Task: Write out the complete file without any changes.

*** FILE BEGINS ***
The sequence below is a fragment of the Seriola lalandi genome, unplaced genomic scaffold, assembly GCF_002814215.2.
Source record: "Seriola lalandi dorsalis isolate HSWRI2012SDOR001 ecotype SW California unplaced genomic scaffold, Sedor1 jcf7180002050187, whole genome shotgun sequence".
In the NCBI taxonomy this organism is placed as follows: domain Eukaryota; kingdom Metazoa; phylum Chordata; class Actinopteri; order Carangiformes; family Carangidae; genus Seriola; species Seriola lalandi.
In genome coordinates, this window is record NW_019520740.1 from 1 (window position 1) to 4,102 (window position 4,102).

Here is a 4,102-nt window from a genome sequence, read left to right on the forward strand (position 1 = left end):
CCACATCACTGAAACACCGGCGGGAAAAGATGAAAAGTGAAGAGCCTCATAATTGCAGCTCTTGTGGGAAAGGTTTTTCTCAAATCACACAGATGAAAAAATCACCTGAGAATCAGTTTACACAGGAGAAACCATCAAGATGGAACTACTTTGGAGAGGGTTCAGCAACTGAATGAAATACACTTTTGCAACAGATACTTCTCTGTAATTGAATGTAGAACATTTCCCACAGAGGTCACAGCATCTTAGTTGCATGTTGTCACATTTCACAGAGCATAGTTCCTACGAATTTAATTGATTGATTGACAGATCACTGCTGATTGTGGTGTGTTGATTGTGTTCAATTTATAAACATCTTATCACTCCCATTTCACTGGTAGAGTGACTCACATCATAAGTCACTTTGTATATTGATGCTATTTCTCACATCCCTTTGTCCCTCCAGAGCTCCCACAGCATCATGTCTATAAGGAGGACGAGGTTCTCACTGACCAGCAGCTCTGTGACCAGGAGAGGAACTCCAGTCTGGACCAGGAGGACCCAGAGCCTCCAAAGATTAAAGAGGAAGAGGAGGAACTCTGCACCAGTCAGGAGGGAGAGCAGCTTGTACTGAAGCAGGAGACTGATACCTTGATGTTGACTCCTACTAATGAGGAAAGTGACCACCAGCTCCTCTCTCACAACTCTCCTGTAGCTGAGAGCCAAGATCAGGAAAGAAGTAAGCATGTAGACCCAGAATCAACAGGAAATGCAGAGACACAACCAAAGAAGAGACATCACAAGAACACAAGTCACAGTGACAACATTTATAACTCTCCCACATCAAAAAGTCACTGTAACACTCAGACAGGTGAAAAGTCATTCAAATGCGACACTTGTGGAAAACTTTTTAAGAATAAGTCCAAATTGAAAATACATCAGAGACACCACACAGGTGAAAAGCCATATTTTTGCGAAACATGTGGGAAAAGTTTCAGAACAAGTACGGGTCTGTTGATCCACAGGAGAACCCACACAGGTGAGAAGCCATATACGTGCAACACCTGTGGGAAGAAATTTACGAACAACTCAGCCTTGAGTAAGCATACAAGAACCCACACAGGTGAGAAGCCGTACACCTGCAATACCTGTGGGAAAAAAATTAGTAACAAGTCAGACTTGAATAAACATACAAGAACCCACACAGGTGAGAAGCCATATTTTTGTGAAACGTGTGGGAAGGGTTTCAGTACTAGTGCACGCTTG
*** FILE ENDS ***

The sequence below is a fragment of the Seriola lalandi genome, unplaced genomic scaffold, assembly GCF_002814215.2.
Source record: "Seriola lalandi dorsalis isolate HSWRI2012SDOR001 ecotype SW California unplaced genomic scaffold, Sedor1 jcf7180002050187, whole genome shotgun sequence".
In the NCBI taxonomy this organism is placed as follows: domain Eukaryota; kingdom Metazoa; phylum Chordata; class Actinopteri; order Carangiformes; family Carangidae; genus Seriola; species Seriola lalandi.
In genome coordinates, this window is record NW_019520740.1 from 1 (window position 1) to 4,102 (window position 4,102).

Here is a 4,102-nt window from a genome sequence, read left to right on the forward strand (position 1 = left end):
CCACATCACTGAAACACCGGCGGGAAAAGATGAAAAGTGAAGAGCCTCATAATTGCAGCTCTTGTGGGAAAGGTTTTTCTCAAATCACACAGATGAAAAAATCACCTGAGAATCAGTTTACACAGGAGAAACCATCAAGATGGAACTACTTTGGAGAGGGTTCAGCAACTGAATGAAATACACTTTTGCAACAGATACTTCTCTGTAATTGAATGTAGAACATTTCCCACAGAGGTCACAGCATCTTAGTTGCATGTTGTCACATTTCACAGAGCATAGTTCCTACGAATTTAATTGATTGATTGACAGATCACTGCTGATTGTGGTGTGTTGATTGTGTTCAATTTATAAACATCTTATCACTCCCATTTCACTGGTAGAGTGACTCACATCATAAGTCACTTTGTATATTGATGCTATTTCTCACATCCCTTTGTCCCTCCAGAGCTCCCACAGCATCATGTCTATAAGGAGGACGAGGTTCTCACTGACCAGCAGCTCTGTGACCAGGAGAGGAACTCCAGTCTGGACCAGGAGGACCCAGAGCCTCCAAAGATTAAAGAGGAAGAGGAGGAACTCTGCACCAGTCAGGAGGGAGAGCAGCTTGTACTGAAGCAGGAGACTGATACCTTGATGTTGACTCCTACTAATGAGGAAAGTGACCACCAGCTCCTCTCTCACAACTCTCCTGTAGCTGAGAGCCAAGATCAGGAAAGAAGTAAGCATGTAGACCCAGAATCAACAGGAAATGCAGAGACACAACCAAAGAAGAGACATCACAAGAACACAAGTCACAGTGACAACATTTATAACTCTCCCACATCAAAAAGTCACTGTAACACTCAGACAGGTGAAAAGTCATTCAAATGCGACACTTGTGGAAAACTTTTTAAGAATAAGTCCAAATTGAAAATACATCAGAGACACCACACAGGTGAAAAGCCATATTTTTGCGAAACATGTGGGAAAAGTTTCAGAACAAGTACGGGTCTGTTGATCCACAGGAGAACCCACACAGGTGAGAAGCCATATACGTGCAACACCTGTGGGAAGAAATTTACGAACAACTCAGCCTTGAGTAAGCATACAAGAACCCACACAGGTGAGAAGCCGTACACCTGCAATACCTGTGGGAAAAAAATTAGTAACAAGTCAGACTTGAATAAACATACAAGAACCCACACAGGTGAGAAGCCATATTTTTGTGAAACGTGTGGGAAGGGTTTCAGTACTAGTGCACGCTTG